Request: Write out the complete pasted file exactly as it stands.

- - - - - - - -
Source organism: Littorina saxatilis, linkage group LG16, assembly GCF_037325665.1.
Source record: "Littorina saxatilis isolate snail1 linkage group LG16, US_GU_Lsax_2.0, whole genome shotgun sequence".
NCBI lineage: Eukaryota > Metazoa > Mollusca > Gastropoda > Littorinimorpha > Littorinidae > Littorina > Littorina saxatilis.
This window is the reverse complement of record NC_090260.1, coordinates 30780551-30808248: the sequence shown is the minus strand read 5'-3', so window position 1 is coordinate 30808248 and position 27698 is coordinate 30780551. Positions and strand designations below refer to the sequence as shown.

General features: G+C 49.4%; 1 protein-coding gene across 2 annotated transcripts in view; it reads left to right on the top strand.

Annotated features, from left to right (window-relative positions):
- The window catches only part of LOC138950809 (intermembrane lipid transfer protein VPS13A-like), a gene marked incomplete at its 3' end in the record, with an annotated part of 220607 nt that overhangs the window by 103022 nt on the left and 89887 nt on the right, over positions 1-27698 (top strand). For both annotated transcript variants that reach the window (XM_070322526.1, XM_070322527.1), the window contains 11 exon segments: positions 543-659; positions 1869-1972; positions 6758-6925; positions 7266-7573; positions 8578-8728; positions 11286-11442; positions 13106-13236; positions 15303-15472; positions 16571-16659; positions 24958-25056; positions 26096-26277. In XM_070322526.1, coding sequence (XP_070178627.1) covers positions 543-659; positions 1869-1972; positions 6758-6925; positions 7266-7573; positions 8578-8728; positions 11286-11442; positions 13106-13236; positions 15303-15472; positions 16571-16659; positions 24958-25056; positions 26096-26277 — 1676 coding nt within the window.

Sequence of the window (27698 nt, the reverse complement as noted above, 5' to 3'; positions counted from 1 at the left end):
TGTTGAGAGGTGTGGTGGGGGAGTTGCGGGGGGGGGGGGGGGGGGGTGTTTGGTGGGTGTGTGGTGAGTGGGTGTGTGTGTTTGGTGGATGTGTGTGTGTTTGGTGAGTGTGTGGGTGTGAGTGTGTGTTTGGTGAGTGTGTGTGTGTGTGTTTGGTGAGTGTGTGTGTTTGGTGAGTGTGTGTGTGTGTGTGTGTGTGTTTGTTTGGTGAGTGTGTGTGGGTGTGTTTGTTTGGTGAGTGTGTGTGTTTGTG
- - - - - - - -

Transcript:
Source organism: Littorina saxatilis, linkage group LG16, assembly GCF_037325665.1.
Source record: "Littorina saxatilis isolate snail1 linkage group LG16, US_GU_Lsax_2.0, whole genome shotgun sequence".
NCBI lineage: Eukaryota > Metazoa > Mollusca > Gastropoda > Littorinimorpha > Littorinidae > Littorina > Littorina saxatilis.
This window is the reverse complement of record NC_090260.1, coordinates 30780551-30808248: the sequence shown is the minus strand read 5'-3', so window position 1 is coordinate 30808248 and position 27698 is coordinate 30780551. Positions and strand designations below refer to the sequence as shown.

General features: G+C 49.4%; 1 protein-coding gene across 2 annotated transcripts in view; it reads left to right on the top strand.

Annotated features, from left to right (window-relative positions):
- The window catches only part of LOC138950809 (intermembrane lipid transfer protein VPS13A-like), a gene marked incomplete at its 3' end in the record, with an annotated part of 220607 nt that overhangs the window by 103022 nt on the left and 89887 nt on the right, over positions 1-27698 (top strand). For both annotated transcript variants that reach the window (XM_070322526.1, XM_070322527.1), the window contains 11 exon segments: positions 543-659; positions 1869-1972; positions 6758-6925; positions 7266-7573; positions 8578-8728; positions 11286-11442; positions 13106-13236; positions 15303-15472; positions 16571-16659; positions 24958-25056; positions 26096-26277. In XM_070322526.1, coding sequence (XP_070178627.1) covers positions 543-659; positions 1869-1972; positions 6758-6925; positions 7266-7573; positions 8578-8728; positions 11286-11442; positions 13106-13236; positions 15303-15472; positions 16571-16659; positions 24958-25056; positions 26096-26277 — 1676 coding nt within the window.

Sequence of the window (27698 nt, the reverse complement as noted above, 5' to 3'; positions counted from 1 at the left end):
TGTTGAGAGGTGTGGTGGGGGAGTTGCGGGGGGGGGGGGGGGGGGGTGTTTGGTGGGTGTGTGGTGAGTGGGTGTGTGTGTTTGGTGGATGTGTGTGTGTTTGGTGAGTGTGTGGGTGTGAGTGTGTGTTTGGTGAGTGTGTGTGTGTGTGTTTGGTGAGTGTGTGTGTTTGGTGAGTGTGTGTGTGTGTGTGTGTGTGTTTGTTTGGTGAGTGTGTGTGGGTGTGTTTGTTTGGTGAGTGTGTGTGTTTGTG